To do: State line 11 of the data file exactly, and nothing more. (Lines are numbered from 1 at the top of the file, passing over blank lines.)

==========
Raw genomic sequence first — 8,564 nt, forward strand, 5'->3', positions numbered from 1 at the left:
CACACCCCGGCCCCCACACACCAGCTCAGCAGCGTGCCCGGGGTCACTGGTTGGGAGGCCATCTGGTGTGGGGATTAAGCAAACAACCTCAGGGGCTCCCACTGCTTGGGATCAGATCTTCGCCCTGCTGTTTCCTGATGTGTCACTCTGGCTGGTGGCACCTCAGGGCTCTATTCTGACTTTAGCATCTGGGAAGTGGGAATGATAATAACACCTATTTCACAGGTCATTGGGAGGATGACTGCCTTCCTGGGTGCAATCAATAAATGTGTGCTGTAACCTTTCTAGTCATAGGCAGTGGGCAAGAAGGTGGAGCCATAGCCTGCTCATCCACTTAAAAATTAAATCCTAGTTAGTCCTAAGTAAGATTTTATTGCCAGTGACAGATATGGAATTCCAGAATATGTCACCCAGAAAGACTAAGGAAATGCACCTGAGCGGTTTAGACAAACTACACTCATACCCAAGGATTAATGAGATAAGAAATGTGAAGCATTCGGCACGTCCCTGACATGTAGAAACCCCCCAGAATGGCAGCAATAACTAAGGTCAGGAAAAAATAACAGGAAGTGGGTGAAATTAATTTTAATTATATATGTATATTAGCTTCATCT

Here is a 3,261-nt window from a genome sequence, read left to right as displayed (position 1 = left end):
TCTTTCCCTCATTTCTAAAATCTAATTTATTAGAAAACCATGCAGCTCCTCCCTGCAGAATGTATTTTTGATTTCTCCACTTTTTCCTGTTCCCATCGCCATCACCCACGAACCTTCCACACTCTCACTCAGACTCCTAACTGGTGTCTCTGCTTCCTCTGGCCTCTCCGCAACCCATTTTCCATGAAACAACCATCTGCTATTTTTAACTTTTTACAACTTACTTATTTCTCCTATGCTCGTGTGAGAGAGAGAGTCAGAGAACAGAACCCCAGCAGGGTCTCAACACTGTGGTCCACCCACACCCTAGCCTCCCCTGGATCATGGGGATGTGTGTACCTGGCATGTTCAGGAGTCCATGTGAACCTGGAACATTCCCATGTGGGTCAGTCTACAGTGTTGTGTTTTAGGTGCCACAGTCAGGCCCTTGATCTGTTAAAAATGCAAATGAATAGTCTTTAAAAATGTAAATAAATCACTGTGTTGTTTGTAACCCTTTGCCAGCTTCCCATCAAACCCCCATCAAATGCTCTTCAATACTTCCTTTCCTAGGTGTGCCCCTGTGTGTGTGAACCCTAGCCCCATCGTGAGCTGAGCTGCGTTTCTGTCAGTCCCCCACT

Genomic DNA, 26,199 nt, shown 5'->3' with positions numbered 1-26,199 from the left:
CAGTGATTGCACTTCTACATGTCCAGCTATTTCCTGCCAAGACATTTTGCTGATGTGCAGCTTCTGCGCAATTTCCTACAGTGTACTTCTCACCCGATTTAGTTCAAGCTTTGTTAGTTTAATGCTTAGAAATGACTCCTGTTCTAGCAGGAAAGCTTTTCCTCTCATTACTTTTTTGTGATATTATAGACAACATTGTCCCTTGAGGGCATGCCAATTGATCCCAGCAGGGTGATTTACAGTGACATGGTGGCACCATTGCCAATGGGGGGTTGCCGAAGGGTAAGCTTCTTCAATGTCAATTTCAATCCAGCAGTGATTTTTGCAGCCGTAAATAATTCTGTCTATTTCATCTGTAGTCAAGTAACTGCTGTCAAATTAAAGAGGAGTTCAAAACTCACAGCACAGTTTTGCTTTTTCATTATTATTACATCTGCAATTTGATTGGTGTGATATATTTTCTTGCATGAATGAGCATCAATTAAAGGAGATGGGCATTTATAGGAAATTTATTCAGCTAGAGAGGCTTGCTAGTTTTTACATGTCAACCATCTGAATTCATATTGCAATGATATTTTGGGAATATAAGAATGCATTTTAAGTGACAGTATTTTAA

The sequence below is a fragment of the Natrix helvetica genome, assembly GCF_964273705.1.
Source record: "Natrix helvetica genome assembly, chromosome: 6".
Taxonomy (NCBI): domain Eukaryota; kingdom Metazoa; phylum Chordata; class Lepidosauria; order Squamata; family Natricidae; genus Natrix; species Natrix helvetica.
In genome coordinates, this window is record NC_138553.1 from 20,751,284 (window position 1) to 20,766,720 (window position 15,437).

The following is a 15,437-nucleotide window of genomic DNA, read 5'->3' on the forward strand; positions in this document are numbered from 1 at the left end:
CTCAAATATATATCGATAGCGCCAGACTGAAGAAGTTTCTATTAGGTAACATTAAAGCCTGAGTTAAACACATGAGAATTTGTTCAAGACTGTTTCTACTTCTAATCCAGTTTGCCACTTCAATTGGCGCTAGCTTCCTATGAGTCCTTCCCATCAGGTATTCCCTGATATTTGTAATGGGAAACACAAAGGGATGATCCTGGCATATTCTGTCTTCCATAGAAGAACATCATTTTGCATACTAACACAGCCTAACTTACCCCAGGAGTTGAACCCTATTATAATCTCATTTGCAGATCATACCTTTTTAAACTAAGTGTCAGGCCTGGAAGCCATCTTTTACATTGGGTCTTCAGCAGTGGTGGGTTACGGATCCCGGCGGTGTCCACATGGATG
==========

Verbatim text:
The following is a 15,437-nucleotide window of genomic DNA, read 5'->3' on the forward strand; positions in this document are numbered from 1 at the left end: